Jul. 1st, 2007

tiedyedave: (Default)
I took my lovely Windstar (which I have begun to refer to as Little Red, a shortened form of The Little Red Wagon) to Groovy Auto on Friday. My complaints: the ignition was crapping out, and the rear brakes would emit a high-pitched hum whenever I first braked after backing out. Furthermore, the parking brake light was constantly coming on, which indicated low brake fluid. Not wanting to be too cavalier about a potential brake fault, and knowing that the van hadn't seen brake maintenance in about 20k miles, I took it in.

On Saturday morning, I got a call from one of the mechanics at Groovy. He had to ask my permission to do some more thorough repairs than expected: apparently one of the rear drums was rusted on, so they'd have to pry it loose by force in order to replace it, and they also wanted to see how far the rust went. I said ok, go ahead.

Fun chemistry experiment:

1) Your parents drive a car around the northeast for six years, initiating widespread rusting of all components exposed to road salt, especially those components not easily reached by an undercarriage wash.
2) You receive this car and drive it around central Texas, where increased heat and moderate humidity accelerate metal corrosion.
3) You get a mechanic to look at the brakes after a year.

(NB: I tried to make this into a dick in a box joke, but I couldn't make it flow smoothly enough).

Apparently the entire rear brake assembly was made of rust. There were springs that had become solid immobile chunks of ferric oxide. One of the assembly components had cracked and was slowly leaking brake fluid (hence the dashboard light). They had to replace all of the rear brake components. Fortunately the front brakes were mostly unscathed, and simply needed new pads and rotors, though that's not cheap maintenance either.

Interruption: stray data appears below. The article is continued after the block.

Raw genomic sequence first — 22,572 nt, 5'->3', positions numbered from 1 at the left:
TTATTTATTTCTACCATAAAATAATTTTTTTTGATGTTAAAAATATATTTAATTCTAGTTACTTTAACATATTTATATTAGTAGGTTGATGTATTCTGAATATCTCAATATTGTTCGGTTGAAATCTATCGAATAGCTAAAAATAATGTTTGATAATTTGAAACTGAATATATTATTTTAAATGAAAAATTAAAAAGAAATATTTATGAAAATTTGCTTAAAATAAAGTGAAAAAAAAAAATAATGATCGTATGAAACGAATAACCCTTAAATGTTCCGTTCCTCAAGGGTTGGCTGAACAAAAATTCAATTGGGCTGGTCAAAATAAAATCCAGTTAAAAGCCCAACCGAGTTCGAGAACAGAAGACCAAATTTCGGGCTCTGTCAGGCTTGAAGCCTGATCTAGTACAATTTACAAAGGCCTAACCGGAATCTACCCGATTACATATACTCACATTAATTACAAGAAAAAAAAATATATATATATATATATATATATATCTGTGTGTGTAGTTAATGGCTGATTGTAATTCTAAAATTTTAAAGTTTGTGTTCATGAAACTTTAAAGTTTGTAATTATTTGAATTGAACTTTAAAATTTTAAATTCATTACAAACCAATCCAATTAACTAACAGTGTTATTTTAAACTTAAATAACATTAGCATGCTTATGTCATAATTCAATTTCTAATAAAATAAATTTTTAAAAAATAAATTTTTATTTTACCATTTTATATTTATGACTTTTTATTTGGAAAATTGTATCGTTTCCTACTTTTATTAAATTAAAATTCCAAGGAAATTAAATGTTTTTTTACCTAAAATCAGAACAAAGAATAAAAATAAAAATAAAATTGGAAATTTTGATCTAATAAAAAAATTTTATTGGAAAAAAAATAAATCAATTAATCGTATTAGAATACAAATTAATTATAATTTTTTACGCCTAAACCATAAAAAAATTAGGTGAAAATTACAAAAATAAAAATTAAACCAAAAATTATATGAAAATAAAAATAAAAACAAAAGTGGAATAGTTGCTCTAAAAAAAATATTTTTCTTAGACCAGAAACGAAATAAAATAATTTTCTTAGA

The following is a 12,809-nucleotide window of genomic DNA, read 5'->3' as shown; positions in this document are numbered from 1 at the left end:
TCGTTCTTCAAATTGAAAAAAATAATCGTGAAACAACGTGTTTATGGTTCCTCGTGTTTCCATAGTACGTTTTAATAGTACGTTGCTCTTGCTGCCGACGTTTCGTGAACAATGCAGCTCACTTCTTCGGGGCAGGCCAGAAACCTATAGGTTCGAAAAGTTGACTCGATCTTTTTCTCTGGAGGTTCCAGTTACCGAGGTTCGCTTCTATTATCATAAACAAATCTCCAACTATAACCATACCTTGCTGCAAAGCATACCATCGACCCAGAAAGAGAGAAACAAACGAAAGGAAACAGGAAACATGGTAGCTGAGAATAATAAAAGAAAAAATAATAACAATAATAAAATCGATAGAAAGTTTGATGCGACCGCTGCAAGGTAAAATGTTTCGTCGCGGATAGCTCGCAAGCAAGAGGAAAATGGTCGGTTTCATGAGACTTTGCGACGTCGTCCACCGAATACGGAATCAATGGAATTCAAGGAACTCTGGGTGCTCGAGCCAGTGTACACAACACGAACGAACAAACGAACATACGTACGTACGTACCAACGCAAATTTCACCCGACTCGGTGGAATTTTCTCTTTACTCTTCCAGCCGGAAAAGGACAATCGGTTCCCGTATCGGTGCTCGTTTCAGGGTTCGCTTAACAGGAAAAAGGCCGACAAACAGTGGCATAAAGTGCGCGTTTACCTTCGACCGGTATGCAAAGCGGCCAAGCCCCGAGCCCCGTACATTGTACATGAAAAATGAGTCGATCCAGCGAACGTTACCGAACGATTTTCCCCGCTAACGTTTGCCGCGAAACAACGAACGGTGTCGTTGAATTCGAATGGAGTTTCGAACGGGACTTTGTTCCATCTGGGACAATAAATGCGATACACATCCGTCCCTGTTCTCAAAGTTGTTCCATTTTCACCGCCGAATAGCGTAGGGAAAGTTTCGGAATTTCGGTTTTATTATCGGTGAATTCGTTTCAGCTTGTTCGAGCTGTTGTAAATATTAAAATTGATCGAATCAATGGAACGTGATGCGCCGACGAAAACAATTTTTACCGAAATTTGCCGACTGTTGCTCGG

Parts and labor for the other miscellaneous maintenance (new battery, an engine coolant replacement I should have done at 75k) only came to $200. Front brakes were $300. Rear brakes were $600.


From a broader perspective, this is definitely better than dying in an accident due to brake failure. Also I have enough money "saved" to cover maintenance this expensive, and given the history of the vehicle there really wasn't much I could have done to prevent something from eventually being eaten by rust. But it's still a lot of money.

At least it wasn't the transmission.

Depsite the circumstances and the high price tag, I was pretty happy with the Groovy Auto people. I consulted with my dad on the cost, and he declared it to be pretty reasonable, given his experience with vehicle maintenance, including past maintenance on this one.


tiedyedave: (Default)

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